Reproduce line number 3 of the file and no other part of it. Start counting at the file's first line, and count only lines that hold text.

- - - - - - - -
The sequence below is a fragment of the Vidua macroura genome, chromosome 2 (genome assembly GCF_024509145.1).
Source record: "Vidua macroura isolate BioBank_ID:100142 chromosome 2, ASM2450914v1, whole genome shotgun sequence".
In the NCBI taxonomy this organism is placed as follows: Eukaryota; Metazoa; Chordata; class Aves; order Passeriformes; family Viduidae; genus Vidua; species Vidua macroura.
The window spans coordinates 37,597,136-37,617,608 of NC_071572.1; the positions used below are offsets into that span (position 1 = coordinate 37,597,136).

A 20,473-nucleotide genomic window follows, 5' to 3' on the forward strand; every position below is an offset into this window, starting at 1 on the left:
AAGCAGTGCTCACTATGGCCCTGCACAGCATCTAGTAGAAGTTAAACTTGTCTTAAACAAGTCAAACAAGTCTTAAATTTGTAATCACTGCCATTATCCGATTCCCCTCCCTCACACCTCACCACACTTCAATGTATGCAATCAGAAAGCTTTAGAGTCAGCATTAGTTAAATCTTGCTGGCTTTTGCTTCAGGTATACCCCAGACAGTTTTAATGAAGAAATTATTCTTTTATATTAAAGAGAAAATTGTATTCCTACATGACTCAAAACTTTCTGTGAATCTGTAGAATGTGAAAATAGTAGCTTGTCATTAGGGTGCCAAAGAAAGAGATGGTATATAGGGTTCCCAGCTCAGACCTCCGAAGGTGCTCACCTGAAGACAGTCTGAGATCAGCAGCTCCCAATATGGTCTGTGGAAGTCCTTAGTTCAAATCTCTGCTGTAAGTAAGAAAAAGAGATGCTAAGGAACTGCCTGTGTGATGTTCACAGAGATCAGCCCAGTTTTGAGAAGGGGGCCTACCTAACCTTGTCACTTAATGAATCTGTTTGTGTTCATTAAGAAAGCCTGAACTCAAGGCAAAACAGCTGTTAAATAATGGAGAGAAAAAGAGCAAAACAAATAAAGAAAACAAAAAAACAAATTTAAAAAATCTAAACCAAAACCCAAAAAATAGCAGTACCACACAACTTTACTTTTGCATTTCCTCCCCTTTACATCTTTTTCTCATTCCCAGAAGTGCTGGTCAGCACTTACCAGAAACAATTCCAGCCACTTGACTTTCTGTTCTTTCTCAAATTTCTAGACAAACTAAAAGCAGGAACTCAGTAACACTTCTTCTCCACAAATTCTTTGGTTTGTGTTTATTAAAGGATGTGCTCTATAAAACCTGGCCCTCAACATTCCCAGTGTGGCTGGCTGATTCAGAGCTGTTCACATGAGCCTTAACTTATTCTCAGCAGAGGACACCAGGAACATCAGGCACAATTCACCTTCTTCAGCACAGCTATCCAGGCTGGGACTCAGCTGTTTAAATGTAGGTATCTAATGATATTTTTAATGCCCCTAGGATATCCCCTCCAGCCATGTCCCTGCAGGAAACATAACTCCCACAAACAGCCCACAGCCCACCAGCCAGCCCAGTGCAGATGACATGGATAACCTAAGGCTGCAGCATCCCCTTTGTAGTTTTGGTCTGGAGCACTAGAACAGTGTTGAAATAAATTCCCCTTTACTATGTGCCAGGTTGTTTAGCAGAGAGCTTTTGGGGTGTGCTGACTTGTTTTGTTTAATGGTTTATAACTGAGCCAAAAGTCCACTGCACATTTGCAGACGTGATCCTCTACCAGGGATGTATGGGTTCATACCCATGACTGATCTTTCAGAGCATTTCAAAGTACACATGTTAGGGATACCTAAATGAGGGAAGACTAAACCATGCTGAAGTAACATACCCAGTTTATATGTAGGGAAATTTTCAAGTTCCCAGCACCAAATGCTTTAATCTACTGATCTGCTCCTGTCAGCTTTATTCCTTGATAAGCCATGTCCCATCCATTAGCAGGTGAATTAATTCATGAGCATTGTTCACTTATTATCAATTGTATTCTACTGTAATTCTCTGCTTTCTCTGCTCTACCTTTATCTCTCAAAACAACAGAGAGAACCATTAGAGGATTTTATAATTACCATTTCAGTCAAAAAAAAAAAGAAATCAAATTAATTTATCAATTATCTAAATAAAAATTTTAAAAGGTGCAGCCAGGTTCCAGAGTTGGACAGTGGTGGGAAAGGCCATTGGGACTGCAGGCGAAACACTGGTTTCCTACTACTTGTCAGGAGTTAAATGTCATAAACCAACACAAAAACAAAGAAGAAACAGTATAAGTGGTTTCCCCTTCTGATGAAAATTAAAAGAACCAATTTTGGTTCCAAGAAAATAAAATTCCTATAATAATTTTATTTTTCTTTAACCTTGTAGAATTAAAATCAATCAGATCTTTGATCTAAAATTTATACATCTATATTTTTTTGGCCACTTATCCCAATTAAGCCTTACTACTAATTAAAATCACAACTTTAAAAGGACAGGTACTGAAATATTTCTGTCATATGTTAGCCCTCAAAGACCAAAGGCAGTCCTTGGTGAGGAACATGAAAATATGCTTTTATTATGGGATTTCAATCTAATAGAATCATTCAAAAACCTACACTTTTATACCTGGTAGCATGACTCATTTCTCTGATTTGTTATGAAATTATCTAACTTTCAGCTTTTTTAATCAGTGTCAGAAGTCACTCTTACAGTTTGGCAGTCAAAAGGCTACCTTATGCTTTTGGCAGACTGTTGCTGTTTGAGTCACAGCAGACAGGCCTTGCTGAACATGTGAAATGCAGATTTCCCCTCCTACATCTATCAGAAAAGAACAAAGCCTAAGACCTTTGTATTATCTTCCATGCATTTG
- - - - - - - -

In the NCBI taxonomy this organism is placed as follows: Eukaryota; Metazoa; Chordata; class Aves; order Passeriformes; family Viduidae; genus Vidua; species Vidua macroura.